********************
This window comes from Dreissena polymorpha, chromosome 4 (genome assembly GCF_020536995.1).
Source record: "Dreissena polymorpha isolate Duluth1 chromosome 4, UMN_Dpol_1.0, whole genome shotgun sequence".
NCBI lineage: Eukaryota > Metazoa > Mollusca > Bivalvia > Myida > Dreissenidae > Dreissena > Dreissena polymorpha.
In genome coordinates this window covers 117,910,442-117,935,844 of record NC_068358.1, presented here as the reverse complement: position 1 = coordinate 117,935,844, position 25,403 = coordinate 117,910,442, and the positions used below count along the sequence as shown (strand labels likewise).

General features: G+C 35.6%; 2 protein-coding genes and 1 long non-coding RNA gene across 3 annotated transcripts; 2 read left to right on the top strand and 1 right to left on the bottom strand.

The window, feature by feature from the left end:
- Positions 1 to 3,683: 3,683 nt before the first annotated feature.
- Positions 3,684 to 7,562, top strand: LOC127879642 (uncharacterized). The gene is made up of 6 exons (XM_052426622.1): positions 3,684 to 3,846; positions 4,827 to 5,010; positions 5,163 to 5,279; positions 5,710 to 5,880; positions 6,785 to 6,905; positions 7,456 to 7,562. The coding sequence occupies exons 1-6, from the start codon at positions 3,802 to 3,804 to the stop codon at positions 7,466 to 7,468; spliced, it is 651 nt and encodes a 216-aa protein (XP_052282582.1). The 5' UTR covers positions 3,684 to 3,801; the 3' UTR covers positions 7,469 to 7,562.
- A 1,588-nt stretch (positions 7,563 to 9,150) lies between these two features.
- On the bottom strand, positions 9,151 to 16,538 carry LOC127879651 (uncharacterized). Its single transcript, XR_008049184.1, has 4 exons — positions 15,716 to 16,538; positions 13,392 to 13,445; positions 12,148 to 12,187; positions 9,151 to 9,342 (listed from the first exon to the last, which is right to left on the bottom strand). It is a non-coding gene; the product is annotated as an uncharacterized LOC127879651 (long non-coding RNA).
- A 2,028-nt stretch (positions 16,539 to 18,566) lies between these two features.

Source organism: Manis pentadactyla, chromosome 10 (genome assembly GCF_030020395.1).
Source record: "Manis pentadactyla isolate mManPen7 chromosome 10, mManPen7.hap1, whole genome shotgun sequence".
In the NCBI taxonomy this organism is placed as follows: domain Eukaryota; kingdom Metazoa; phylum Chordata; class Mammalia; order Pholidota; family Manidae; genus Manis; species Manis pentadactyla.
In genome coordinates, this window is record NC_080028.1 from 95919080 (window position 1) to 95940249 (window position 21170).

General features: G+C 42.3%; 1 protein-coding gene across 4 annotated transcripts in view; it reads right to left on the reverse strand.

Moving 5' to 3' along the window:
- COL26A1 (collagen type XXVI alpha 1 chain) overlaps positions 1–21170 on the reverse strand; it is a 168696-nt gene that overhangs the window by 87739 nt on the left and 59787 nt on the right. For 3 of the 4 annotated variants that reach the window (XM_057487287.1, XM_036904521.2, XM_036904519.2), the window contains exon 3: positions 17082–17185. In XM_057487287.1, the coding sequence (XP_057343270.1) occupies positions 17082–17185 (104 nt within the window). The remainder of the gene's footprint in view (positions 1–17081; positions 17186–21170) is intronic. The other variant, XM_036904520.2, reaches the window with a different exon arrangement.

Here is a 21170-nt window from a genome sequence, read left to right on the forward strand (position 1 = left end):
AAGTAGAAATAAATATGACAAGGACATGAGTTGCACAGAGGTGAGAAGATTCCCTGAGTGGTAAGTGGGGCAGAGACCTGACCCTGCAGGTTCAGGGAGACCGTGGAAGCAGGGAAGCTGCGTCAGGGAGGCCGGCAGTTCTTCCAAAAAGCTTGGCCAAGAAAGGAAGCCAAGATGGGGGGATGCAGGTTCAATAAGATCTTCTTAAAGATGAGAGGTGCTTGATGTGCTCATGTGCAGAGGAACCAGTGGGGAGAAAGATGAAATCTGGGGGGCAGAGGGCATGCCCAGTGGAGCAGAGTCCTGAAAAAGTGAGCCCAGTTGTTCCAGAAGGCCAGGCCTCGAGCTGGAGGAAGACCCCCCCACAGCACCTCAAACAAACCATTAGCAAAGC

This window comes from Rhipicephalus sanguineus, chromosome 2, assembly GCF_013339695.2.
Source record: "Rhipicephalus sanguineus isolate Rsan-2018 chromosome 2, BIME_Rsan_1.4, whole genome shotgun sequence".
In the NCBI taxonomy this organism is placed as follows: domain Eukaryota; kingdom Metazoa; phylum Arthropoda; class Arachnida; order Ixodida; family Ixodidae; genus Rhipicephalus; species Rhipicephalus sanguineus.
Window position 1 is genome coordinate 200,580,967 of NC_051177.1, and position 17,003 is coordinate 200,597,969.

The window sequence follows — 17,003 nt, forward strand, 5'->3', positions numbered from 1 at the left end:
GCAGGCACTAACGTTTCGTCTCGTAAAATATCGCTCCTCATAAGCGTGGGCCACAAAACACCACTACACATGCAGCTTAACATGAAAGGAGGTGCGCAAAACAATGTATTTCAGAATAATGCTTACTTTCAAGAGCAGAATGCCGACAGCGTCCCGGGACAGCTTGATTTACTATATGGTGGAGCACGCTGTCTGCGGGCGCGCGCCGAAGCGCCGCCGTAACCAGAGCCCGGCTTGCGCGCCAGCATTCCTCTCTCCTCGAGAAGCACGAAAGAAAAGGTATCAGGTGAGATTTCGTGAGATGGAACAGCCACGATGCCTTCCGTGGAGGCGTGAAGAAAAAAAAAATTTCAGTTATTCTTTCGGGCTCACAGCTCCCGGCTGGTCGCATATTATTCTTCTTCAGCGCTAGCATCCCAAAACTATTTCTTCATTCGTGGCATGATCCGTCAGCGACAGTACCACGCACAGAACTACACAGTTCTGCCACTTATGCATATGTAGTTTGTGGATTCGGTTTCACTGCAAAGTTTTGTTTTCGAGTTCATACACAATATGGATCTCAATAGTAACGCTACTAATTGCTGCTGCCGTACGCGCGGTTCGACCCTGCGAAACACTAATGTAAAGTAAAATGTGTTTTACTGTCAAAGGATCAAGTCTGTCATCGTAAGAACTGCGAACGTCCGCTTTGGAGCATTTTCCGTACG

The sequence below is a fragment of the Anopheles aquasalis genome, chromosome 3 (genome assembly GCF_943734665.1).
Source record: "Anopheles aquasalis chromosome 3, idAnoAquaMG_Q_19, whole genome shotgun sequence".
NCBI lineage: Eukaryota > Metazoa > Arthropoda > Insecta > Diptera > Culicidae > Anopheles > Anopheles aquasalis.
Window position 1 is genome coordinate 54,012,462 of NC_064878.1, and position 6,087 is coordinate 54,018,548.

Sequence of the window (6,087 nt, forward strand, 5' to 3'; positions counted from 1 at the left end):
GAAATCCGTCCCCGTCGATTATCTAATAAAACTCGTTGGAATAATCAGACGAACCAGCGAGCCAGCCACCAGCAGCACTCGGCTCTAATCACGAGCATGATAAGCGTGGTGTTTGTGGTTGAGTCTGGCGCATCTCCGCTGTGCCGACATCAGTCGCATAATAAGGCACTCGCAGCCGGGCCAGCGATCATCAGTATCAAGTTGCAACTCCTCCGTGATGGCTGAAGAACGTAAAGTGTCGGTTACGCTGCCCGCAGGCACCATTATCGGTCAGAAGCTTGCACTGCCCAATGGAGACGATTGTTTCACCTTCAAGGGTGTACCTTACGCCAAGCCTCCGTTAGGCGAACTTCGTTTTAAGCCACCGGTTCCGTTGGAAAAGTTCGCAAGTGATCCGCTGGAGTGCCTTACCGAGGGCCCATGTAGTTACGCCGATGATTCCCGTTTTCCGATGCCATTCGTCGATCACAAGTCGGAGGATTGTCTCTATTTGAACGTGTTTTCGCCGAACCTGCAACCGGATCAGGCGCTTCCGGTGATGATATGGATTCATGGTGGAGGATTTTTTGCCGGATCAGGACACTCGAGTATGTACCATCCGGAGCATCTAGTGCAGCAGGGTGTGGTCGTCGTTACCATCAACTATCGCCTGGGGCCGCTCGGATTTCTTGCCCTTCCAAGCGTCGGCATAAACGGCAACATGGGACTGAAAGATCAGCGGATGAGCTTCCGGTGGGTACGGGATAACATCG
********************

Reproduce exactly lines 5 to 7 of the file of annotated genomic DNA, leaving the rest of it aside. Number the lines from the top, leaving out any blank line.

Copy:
General features: G+C 35.6%; 2 protein-coding genes and 1 long non-coding RNA gene across 3 annotated transcripts; 2 read left to right on the top strand and 1 right to left on the bottom strand.

The window, feature by feature from the left end:
- Positions 1 to 3,683: 3,683 nt before the first annotated feature.